Agriculture and fishing
About four out of five Nigerians work with agriculture for housing needs or with livestock management. The most important food crops are millet, sorghum, rice, legumes and cassava (tapioca). For export, onions, peanuts, cotton and legumes are grown.
- CountryAAH: Comprehensive import regulations of Niger. Covers import prohibitions and special documentation requirements for a list of prohibited items.
However, the conditions for agricultural production are limited. The fertile area is steadily decreasing. Through soil destruction, the land is transformed into a desert landscape. Today, two-thirds of the country consists of desert or semi-desert.
The cultivable land is in the south adjacent to the border with Nigeria and Benin as well as along the Niger River in the southwest. In the oases in the desert in the north, some fruit and potatoes are sold in the cities in the south. For Niger defense and foreign policy, please check relationshipsplus.
Outdated working methods, recurring droughts, as well as grasshopper and insect infestations hamper the development of the sector and Niger often needs outside food assistance. Water scarcity is a serious problem. The amount of water in the Niger River has decreased and a large part of Lake Chad has dried up.
At the same time, farmers in the Sahel area in central Niger have managed to reclaim arable land through small-scale village projects, where, for example, seeds and fertilizers are placed in small pits in the ground in anticipation of rain. The cattle of the nomads have been gradually replaced over the past two decades with other animals that can tolerate drought.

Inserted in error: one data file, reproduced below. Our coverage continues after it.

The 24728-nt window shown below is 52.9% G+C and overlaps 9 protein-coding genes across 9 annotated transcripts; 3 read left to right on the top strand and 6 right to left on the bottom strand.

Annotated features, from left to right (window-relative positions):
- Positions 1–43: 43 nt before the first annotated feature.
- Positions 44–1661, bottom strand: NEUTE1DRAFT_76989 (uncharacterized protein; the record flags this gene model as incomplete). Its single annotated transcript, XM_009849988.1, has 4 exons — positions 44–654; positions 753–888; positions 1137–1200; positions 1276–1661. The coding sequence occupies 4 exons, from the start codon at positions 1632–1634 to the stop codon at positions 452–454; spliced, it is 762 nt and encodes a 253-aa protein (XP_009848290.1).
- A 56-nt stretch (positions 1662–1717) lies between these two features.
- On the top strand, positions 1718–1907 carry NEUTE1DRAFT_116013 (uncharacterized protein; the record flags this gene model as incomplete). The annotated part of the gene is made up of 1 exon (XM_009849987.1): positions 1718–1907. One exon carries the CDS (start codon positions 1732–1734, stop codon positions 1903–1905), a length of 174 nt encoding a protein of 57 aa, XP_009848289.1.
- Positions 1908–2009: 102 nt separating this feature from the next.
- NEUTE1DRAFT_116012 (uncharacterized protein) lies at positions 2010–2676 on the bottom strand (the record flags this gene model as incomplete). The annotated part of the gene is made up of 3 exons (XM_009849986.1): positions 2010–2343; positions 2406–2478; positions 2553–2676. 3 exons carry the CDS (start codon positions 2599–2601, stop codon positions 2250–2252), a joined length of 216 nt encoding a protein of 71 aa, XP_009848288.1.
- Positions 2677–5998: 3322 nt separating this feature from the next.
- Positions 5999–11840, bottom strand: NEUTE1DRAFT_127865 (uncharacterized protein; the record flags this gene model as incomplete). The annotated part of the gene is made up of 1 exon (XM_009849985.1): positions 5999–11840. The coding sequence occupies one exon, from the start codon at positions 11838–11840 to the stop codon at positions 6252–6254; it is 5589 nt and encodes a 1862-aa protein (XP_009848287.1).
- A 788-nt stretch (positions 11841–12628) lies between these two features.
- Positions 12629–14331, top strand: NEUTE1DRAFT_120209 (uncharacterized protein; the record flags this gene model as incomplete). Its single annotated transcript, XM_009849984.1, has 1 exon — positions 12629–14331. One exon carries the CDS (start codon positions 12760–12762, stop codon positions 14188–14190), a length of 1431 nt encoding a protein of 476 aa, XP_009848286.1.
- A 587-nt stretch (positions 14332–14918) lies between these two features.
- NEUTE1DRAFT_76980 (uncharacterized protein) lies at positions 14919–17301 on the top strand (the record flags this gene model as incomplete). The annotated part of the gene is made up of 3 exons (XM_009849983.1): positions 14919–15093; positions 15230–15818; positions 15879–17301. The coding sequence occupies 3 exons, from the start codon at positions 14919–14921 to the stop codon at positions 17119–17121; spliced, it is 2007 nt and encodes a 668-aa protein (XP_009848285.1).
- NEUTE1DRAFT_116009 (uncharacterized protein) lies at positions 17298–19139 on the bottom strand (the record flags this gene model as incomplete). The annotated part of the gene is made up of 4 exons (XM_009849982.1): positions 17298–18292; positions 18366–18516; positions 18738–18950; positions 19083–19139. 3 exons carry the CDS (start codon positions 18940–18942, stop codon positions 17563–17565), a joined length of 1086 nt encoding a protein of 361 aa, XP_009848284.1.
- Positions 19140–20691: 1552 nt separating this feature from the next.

Only one percent of the land area is covered by forest. Large forest areas have disappeared by people cutting down trees to get firewood. Tree replanting occurs on a small scale.
Fishing is conducted both in the Niger River and Lake Chad, but the industry has hardly any significance for the country’s economy as a whole.
FACTS – AGRICULTURE
Agriculture’s share of GDP
39.7 percent (2017)
Percentage of land used for agriculture
36.1 percent (2016)
- Abbreviationfinder.org: Offers how the 3-letter acronym of NER stands for the state of Niger in geography.
G5 Sahel begins its mission
The regional counterterrorism force G5 Sahel begins its work (see February 2017). Soldiers from Mali, Niger and Burkina Faso gather for a first operation in the border region where the three countries meet, French military reports. Mauritania and Chad are also part of the G5 Sahel.
Protests against the elbow strap budget
More than 1,000 protesters gather in the capital to protest against austerity in the state budget for 2018. Riot occurs and 23 police officers are injured, a police station is set on fire and the Electoral Commission’s office is vandalized. Interior Minister Mohamed Bazoum accuses the opposition of Moden of being behind the protests.